With the higher MSRP you will pay more in taxes, interest and likely insurance as well. The correct comparison can only be made by taking the base values shown here and adding the actual tax, insurance and financing charges you will personally incur (everyone is different). Make sure to research state and local incentives for purchasing Model S. I know some states have additional tax credits, while others waive the sales tax or provide other incentives.

    But even with additional taxes and financing costs, the MS85 is a lot more car than the 528i and the $4,000-$6,000 extra you pay isn't a huge hit. And when compared to its performance peer, the 535i, the comparison is quite favorable.

    550i
    • Not really worth mentioning in the context of MS85. MSP trounces it in every way including a decisive TCO beatdown. TCO for 550i is ~$73,000 vs a MSP TCO that is ~$54,000. The 550i has a 5 year operating cost in excess of $30,000 vs only $6,000 for MSP, which accounts for much of the difference. 0-60 in 5 seconds for 550i vs 4.4 seconds for MSP. It's a joke really.


    Bottom line. Model S is a flippin bargain at every trim level and most of that savings comes from the extremely low cost to operate. Discuss.
     
  2. Kevin Sharpe

    Kevin Sharpe Active Member

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    IMO for this to be meaningful we need a way of valuing the fit and finish of the vehicles... a lot of buyers in this class will rate the BMW very highly and that has 'value'.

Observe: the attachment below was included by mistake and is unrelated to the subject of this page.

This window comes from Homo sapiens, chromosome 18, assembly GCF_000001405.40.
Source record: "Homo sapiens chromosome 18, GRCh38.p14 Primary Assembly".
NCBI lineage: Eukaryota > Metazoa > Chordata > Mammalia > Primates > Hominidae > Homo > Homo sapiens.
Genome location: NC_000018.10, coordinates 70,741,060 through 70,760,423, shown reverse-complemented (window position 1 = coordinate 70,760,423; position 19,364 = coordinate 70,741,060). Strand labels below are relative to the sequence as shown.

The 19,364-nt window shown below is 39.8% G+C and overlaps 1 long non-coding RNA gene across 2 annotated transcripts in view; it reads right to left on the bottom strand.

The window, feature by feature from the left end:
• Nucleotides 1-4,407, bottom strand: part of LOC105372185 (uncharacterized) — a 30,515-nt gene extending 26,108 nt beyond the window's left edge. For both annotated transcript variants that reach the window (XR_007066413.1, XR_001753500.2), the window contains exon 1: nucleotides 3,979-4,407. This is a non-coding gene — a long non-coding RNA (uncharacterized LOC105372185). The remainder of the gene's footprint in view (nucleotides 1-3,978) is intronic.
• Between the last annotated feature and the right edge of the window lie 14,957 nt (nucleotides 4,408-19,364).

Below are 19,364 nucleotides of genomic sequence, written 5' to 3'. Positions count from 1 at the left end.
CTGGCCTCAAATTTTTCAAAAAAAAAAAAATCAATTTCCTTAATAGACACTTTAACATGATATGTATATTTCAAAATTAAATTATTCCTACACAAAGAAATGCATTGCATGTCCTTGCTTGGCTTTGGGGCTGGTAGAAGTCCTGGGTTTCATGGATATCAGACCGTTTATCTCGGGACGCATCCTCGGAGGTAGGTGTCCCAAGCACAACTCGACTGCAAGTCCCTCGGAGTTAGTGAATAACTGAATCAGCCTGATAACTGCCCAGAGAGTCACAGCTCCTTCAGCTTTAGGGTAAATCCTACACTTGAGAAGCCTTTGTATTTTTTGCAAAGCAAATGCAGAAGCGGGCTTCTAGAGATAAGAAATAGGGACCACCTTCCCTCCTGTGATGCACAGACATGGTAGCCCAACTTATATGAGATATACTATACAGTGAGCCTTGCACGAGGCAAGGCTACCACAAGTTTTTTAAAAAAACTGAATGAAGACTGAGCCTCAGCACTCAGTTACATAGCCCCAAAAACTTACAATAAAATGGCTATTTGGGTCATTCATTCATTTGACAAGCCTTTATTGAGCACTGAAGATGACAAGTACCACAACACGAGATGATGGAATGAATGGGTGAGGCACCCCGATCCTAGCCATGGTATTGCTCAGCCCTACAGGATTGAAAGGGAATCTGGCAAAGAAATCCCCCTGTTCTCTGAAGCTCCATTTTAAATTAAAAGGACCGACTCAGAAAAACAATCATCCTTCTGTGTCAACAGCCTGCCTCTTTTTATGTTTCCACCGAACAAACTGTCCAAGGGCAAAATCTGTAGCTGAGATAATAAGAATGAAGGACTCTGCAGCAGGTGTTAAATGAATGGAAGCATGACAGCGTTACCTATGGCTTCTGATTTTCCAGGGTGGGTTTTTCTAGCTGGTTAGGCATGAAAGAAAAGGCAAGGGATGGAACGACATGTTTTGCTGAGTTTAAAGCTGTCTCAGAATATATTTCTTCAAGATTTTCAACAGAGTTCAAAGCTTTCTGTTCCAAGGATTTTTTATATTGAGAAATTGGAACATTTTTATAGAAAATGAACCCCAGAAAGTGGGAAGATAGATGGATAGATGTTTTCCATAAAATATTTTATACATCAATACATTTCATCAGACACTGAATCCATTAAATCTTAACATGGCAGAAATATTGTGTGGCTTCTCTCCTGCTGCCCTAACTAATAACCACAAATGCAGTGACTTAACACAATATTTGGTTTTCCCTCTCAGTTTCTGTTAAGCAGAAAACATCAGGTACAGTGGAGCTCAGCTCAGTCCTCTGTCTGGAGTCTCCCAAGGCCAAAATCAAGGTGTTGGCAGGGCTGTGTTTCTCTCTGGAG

3. CapitalistOppressor

    CapitalistOppressor Active Member

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    Sure. Except we don't know the fit and finish of Model S yet. Elon Musk just spent an hour explaining to his investors that he stopped production to perfect fit and finish. For all intents and purposes, the test cars and 10 delivered Sigs are pre-production examples.

    EDIT: By "stopped production" I mean stopped deliveries. Production has continued, but the cars are being used for test drives, and likely will be sent to the stores after the Get Amped events are over. Essentially they are all practice cars.
     
  4. Kevin Sharpe

    Kevin Sharpe Active Member

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    Agreed... so for the purposes of this discussion are you assuming that the Model S fit and finish will be compatible to the BMW 5 Series in the minds of potential purchasers?
     
  5. jerry33

    jerry33 S85 - VIN:P05130 - 3/2/13

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    Or at least 80% of the way there (assume that the current crop is about 50%). I don't expect 100% during the first year--that would be asking a lot.
     
  6. Kevin Sharpe

    Kevin Sharpe Active Member

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    Agreed... IMO matching BMW quality in the first year is never going to happen (whatever Elon might say)... so how do we put a value on this difference to make this comparison meaningful?
     
  7. dennis

    dennis P85D

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    #7 dennis, Jul 29, 2012
    Last edited: Jul 29, 2012
    He was talking about finish details, not wholesale replacement of the interior materials:

    Not big things. Ridiculously silly things. Piece of carpet. Piece of molding on the dash doesn't intersect properly with another piece.
    Little things that are extremely annoying.
    Almost all of them are interior, soft trimmish.